16 Feb 2013 
#51 Following my analysis of "brothers of the Lord" in 1 Corinthians 9:5, let's examine the meaning of "brother of the Lord" in Galatians 1:19.

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According to my analysis of 1 Corinthians 9:5, I concluded these "brothers of the Lord" could not mean "(all) Christians" or "brothers" (as persons sharing the same faith). Instead the expression was referring to two or more male individuals, travelling with either "sister" or wife, not likely to be part of the apostles and to include Cephas/Peter. It is also implied, by the immediate context of the verses, these "brothers" did not have to work for a living. And the "Lord" in 9:5 is defined by "Jesus our Lord" in 9:1, only four verses earlier.
Of course, following my above observations, I then suggested these "brothers of the Lord" were blood brothers of Jesus.

Now, let's look at Galatians 1:19. Here one "brother of the Lord" is named, and it is James:
1:18 Then after three years I went up to Jerusalem to visit Cephas, and remained with him fifteen days.
1:19 But I saw none of the other apostles except James the Lord's brother.
1:20 (In what I am writing to you, before God, I do not lie!) (RSV)

1) Could a Jew inhabiting Jerusalem take the title of "brother of the Lord" (which would be understood as brother of God = Yahveh)?
That would be considered scandalous, a sort of self-deification, breaking the monotheism, and therefore subject to the most severe persecution.

2) Why would Paul honor James as either "brother of God" or "brother of the Lord (Jesus)"?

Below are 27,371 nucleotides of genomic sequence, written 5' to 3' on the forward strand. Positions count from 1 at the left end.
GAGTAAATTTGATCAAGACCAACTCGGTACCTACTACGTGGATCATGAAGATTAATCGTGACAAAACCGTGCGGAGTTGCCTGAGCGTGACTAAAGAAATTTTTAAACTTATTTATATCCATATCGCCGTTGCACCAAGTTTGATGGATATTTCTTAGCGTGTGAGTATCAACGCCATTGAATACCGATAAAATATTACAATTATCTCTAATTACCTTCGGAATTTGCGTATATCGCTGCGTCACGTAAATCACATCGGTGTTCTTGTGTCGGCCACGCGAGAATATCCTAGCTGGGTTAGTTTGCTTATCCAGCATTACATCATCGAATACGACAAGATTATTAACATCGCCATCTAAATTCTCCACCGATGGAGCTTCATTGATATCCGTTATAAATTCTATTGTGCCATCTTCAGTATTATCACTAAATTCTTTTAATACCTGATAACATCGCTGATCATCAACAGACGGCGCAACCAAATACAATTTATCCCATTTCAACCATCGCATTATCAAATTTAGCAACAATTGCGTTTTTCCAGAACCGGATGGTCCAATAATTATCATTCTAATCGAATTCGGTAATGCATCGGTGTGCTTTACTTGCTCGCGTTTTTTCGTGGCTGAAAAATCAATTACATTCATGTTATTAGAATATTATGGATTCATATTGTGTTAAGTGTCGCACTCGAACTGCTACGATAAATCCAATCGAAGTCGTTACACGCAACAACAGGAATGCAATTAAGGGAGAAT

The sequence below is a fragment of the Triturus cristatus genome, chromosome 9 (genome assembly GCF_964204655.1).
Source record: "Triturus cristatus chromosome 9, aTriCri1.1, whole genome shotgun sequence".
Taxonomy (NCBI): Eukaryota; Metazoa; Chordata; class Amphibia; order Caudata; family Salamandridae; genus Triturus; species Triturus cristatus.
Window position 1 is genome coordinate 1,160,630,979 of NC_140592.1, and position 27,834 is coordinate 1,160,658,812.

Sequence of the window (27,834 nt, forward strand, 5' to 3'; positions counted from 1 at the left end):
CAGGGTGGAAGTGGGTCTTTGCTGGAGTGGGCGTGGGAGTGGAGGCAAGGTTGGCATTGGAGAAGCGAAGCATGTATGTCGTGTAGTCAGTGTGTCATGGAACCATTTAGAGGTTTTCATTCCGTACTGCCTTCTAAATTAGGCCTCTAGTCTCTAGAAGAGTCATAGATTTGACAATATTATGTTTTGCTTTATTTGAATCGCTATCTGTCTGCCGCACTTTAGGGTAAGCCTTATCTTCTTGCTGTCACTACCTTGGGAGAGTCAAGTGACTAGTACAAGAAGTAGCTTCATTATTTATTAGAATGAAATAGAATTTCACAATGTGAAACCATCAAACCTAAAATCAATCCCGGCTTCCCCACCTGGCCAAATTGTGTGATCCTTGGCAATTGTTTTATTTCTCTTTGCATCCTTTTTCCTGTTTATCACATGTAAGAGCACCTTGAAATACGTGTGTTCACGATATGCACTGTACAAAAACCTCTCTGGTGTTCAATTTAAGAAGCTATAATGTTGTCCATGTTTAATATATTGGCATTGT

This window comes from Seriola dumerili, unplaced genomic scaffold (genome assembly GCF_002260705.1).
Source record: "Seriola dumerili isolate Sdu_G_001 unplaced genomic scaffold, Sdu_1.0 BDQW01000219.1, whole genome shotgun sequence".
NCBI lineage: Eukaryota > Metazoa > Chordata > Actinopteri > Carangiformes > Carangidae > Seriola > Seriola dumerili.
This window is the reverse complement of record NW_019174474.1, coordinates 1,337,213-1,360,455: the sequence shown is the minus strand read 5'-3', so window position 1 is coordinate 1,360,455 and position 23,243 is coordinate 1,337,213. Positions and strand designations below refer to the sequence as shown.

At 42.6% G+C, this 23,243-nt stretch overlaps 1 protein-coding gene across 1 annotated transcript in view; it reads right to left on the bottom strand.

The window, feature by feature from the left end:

Paul did not consider the "pillars" of the Church of Jerusalem (that would include James) has having authority over him:
2:6a And from those who were reputed [James,Cephas & John (2:9)] to be something (what they were makes no difference to me; God shows no partiality) (RSV)

3) Then who would be the "Lord" in 1:19?
Considering that "Lord" is defined as "our Lord Jesus Christ" at 1:3, it is obvious "Lord" means Jesus.

4) Without considering my conclusion on 1 Corinthians 9:5, could "brother of the Lord" in 1:19 signifies only "brothers" (Christian fellows)?
Very unlikely: Paul never called a/the member(s) of the Church of Jerusalem plain "brother(s)". And for good reasons: those were not Christians, only traditional Jews. For justifications, see also here and here and here and here and finally here.

5) Why would Paul identify that "James"?
Because, at the time, there was another prominent "James" among the Church of Jerusalem, the brother of John the fisherman (according to 'Acts'). Paul did not want his audience to confuse that "James" with the one he met later again (Gal 2:9), then one of the main "pillars" of the Church of Jerusalem.

According to my study of 1 Corinthians 9:5 and this one on Galatians 1:19, it is very clear to me "brother(s) of the Lord" mean blood brother(s) of Jesus. And with a Jesus having been an earthly human (see here and here and here and here and here and here for  justifications among others), it is certainly very possible he had male siblings.

PS: I have more arguments here and here against Carrier's position on the subject.

Cordially, Bernard

Tags: {brother(s)} {brothers of the Lord} {earthly & human Jesus} {Galatians} {Galatians 1:19} {James} {mythicism} {Paul}
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